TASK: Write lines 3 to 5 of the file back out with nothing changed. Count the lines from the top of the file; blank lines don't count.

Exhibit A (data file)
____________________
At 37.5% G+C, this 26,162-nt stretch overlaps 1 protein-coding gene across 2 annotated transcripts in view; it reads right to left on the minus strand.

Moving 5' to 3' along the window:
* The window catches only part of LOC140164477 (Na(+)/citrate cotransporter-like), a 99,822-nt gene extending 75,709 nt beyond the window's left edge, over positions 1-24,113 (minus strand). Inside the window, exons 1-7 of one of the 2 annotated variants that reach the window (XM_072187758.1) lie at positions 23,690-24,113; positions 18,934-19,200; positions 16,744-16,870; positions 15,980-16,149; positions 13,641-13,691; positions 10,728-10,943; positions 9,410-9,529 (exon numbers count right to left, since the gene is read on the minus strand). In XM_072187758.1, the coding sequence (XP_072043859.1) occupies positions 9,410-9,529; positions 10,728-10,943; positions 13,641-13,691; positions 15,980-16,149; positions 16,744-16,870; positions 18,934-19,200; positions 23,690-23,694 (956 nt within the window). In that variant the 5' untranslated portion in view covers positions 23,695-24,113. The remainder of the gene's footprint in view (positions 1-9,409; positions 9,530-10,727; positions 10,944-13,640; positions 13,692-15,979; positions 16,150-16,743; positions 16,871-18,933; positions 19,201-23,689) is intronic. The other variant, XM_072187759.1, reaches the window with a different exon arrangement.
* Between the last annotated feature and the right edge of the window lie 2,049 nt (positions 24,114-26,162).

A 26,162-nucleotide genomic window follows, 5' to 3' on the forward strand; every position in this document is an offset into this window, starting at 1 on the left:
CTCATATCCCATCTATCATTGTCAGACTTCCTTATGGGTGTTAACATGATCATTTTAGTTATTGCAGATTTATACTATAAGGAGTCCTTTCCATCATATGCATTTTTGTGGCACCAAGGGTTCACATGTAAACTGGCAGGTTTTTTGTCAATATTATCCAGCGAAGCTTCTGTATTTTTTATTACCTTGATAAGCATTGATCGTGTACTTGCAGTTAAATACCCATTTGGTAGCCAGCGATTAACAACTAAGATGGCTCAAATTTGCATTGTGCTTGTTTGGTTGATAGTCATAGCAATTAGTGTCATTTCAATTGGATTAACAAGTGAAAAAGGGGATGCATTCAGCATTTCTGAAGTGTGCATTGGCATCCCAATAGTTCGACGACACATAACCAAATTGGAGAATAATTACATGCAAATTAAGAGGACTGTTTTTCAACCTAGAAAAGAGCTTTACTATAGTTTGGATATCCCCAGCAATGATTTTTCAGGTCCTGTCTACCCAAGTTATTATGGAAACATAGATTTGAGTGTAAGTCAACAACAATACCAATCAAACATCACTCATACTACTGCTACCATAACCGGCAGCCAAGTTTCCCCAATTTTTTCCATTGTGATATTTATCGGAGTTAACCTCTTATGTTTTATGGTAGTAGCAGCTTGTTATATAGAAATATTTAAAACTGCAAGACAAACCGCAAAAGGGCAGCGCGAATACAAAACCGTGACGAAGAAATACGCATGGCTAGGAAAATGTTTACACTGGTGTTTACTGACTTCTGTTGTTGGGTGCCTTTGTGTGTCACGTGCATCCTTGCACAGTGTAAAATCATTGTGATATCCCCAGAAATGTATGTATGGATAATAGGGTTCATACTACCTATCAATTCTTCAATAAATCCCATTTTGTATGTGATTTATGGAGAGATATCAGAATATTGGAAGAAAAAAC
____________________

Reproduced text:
* The window catches only part of LOC140164477 (Na(+)/citrate cotransporter-like), a 99,822-nt gene extending 75,709 nt beyond the window's left edge, over positions 1-24,113 (minus strand). Inside the window, exons 1-7 of one of the 2 annotated variants that reach the window (XM_072187758.1) lie at positions 23,690-24,113; positions 18,934-19,200; positions 16,744-16,870; positions 15,980-16,149; positions 13,641-13,691; positions 10,728-10,943; positions 9,410-9,529 (exon numbers count right to left, since the gene is read on the minus strand). In XM_072187758.1, the coding sequence (XP_072043859.1) occupies positions 9,410-9,529; positions 10,728-10,943; positions 13,641-13,691; positions 15,980-16,149; positions 16,744-16,870; positions 18,934-19,200; positions 23,690-23,694 (956 nt within the window). In that variant the 5' untranslated portion in view covers positions 23,695-24,113. The remainder of the gene's footprint in view (positions 1-9,409; positions 9,530-10,727; positions 10,944-13,640; positions 13,692-15,979; positions 16,150-16,743; positions 16,871-18,933; positions 19,201-23,689) is intronic. The other variant, XM_072187759.1, reaches the window with a different exon arrangement.
* Between the last annotated feature and the right edge of the window lie 2,049 nt (positions 24,114-26,162).

A 26,162-nucleotide genomic window follows, 5' to 3' on the forward strand; every position in this document is an offset into this window, starting at 1 on the left: